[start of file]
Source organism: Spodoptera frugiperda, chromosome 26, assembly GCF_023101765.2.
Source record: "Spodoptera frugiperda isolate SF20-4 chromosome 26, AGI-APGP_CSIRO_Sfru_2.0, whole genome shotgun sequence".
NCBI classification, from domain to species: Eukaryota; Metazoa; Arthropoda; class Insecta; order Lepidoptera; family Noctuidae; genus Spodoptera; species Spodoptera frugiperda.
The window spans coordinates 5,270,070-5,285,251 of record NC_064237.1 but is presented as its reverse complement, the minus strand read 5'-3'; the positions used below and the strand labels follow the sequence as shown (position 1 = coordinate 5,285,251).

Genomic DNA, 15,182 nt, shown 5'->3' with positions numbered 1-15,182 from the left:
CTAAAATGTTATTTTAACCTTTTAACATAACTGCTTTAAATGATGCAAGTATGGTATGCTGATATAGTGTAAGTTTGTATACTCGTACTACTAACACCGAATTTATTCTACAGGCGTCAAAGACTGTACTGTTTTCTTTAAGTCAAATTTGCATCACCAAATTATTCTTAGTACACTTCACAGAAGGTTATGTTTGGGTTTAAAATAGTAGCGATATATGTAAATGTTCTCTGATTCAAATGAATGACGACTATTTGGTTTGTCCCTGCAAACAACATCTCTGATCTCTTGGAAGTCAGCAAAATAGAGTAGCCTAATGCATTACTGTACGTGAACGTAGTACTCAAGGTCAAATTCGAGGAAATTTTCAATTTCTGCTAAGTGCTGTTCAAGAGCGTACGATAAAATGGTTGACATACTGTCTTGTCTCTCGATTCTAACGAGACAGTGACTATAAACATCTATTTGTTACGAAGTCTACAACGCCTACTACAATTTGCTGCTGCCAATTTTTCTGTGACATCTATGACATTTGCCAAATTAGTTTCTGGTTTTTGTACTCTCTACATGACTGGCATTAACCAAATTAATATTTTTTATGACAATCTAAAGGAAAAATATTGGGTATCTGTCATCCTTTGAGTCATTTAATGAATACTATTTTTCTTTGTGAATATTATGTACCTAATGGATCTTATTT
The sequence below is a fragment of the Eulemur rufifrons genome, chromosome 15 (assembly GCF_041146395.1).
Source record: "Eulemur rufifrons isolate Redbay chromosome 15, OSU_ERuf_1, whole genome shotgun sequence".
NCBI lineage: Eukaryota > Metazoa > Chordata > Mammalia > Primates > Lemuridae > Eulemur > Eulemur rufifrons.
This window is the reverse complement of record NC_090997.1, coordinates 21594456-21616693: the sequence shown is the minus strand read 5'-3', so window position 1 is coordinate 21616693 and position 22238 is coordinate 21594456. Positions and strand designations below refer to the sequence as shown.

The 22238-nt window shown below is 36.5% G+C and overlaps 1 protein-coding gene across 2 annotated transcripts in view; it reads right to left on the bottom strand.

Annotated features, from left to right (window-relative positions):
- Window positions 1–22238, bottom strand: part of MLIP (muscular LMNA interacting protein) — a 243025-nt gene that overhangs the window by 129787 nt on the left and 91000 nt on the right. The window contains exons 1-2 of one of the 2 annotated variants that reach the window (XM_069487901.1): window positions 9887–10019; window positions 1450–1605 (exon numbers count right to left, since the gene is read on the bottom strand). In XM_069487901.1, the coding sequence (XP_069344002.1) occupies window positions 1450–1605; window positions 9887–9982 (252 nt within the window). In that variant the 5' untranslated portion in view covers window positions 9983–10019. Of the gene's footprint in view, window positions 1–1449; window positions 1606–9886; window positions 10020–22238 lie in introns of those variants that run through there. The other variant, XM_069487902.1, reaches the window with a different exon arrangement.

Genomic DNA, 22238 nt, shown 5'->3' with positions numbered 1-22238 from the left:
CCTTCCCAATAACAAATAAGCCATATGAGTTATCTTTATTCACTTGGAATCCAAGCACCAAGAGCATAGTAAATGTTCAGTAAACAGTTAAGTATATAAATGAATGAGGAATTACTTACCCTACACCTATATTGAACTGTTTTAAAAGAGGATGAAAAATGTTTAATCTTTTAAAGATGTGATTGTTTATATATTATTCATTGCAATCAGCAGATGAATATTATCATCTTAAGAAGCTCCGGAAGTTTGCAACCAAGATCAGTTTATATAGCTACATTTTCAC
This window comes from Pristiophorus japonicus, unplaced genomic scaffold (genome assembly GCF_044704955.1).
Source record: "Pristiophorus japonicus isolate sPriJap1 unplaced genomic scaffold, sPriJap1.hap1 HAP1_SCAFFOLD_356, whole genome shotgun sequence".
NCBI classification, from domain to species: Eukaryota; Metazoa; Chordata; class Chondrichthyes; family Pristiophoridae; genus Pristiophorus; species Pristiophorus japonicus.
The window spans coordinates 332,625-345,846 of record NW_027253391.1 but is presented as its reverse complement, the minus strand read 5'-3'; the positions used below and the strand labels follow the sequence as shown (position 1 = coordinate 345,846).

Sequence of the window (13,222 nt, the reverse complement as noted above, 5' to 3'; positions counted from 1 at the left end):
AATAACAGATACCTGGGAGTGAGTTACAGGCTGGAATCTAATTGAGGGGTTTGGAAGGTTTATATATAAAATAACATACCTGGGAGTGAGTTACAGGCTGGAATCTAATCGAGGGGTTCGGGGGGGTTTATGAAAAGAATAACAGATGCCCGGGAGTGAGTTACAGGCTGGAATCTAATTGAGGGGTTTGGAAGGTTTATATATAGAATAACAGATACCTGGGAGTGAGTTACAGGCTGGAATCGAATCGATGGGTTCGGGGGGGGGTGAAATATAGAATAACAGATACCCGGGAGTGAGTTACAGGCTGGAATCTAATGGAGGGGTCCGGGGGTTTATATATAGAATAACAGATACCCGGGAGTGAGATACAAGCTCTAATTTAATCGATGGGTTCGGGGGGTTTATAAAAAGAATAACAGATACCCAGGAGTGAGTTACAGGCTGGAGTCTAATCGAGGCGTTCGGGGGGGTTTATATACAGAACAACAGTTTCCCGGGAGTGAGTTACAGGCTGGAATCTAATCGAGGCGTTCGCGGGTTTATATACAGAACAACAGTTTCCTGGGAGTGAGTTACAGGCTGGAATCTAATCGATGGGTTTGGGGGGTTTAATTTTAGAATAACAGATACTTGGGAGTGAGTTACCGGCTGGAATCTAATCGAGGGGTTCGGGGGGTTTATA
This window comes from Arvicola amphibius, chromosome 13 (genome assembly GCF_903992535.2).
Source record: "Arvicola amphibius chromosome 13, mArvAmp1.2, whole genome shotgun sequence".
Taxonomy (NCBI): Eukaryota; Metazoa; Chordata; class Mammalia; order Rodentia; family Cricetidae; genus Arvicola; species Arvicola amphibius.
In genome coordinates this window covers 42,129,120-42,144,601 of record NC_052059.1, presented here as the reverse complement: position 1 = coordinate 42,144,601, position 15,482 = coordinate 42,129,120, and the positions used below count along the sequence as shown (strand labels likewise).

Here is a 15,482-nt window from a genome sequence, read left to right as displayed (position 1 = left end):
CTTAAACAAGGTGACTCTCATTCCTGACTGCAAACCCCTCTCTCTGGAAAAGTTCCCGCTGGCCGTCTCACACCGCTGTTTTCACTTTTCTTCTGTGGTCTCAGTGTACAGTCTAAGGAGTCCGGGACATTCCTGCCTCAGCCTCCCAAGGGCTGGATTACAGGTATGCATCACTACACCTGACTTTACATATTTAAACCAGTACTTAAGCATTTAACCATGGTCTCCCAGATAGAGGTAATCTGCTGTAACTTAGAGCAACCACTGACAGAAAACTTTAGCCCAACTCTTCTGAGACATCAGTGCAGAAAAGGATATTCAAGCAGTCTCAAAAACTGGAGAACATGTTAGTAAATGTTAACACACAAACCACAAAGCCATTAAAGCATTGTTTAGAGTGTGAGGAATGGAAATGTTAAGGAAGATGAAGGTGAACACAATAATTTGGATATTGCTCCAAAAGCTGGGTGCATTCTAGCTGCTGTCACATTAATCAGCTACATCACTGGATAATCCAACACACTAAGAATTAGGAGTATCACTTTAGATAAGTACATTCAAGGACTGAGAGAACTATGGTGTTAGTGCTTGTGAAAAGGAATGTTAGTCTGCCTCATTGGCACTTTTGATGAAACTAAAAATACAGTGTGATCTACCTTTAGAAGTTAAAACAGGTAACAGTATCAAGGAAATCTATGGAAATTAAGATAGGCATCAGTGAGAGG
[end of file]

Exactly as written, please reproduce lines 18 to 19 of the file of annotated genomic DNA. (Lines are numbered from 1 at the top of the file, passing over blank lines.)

NCBI classification, from domain to species: Eukaryota; Metazoa; Chordata; class Chondrichthyes; family Pristiophoridae; genus Pristiophorus; species Pristiophorus japonicus.
The window spans coordinates 332,625-345,846 of record NW_027253391.1 but is presented as its reverse complement, the minus strand read 5'-3'; the positions used below and the strand labels follow the sequence as shown (position 1 = coordinate 345,846).